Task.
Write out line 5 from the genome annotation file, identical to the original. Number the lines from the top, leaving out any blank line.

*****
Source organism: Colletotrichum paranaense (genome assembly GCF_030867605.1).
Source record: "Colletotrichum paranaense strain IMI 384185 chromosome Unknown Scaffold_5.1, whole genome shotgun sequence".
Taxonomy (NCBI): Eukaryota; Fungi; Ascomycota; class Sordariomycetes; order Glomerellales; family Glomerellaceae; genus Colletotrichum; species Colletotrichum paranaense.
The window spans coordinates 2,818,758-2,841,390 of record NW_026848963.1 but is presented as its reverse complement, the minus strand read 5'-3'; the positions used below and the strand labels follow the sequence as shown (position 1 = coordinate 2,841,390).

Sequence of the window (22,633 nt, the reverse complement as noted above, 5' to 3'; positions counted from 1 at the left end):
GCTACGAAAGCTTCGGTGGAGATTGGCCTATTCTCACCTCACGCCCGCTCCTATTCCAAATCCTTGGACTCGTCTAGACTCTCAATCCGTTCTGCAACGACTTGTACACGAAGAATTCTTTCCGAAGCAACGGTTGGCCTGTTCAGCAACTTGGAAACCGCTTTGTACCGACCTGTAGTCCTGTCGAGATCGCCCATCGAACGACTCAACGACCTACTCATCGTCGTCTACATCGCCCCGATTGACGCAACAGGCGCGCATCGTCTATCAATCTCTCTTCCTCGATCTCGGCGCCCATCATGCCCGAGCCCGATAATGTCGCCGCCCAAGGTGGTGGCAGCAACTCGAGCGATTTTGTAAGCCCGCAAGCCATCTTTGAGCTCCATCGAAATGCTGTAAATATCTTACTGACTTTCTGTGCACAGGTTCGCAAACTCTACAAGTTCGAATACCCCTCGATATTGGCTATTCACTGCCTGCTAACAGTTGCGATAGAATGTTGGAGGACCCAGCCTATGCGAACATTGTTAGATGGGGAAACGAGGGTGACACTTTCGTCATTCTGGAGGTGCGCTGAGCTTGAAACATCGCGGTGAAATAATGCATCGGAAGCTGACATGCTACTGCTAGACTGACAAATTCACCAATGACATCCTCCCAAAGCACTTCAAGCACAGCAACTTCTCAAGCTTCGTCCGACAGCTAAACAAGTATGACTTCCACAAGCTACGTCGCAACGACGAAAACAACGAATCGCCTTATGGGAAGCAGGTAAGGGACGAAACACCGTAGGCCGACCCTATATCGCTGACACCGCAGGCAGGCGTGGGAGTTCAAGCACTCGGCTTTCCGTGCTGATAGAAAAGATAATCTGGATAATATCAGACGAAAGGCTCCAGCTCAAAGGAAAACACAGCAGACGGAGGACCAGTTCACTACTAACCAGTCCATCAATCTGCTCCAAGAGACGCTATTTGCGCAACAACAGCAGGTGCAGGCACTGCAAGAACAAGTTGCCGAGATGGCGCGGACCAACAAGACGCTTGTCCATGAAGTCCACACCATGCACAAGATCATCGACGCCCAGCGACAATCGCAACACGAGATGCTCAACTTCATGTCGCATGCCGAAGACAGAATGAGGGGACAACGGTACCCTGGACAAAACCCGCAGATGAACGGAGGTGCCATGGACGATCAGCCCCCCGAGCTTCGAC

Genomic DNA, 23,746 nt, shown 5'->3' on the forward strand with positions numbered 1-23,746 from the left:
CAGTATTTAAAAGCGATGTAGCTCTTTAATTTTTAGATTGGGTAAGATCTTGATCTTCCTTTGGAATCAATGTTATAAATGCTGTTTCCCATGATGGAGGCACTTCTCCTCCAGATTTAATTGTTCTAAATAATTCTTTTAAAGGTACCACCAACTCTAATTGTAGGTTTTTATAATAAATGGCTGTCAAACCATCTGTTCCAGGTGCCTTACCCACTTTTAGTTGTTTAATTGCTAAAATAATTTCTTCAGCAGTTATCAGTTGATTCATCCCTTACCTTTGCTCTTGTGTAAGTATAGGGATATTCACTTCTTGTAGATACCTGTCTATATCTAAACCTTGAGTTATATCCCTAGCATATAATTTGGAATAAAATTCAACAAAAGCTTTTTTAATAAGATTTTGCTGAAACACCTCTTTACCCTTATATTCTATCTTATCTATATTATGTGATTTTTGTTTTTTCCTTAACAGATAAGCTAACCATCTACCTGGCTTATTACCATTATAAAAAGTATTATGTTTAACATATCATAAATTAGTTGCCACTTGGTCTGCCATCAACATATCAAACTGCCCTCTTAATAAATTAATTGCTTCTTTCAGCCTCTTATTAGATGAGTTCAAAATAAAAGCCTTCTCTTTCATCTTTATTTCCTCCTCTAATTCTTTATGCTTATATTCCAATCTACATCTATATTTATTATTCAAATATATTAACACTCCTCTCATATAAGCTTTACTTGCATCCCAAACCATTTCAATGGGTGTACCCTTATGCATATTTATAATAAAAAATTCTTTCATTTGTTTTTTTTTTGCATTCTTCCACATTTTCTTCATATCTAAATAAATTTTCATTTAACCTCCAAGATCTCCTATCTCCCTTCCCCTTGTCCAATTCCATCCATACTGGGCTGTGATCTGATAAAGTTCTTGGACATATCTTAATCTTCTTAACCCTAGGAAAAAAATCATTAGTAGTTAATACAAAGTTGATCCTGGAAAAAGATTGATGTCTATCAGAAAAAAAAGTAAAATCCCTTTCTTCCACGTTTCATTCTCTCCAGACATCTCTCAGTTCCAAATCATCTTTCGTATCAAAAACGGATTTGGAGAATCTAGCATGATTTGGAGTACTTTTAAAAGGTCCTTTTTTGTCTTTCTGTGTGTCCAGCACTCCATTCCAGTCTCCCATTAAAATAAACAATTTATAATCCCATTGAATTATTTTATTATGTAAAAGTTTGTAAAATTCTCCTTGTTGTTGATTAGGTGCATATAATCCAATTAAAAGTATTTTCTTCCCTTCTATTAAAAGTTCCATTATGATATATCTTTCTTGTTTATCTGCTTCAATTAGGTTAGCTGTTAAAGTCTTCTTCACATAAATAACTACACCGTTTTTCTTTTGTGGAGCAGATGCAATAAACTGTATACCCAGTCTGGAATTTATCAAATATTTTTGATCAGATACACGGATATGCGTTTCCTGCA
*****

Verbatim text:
Sequence of the window (22,633 nt, the reverse complement as noted above, 5' to 3'; positions counted from 1 at the left end):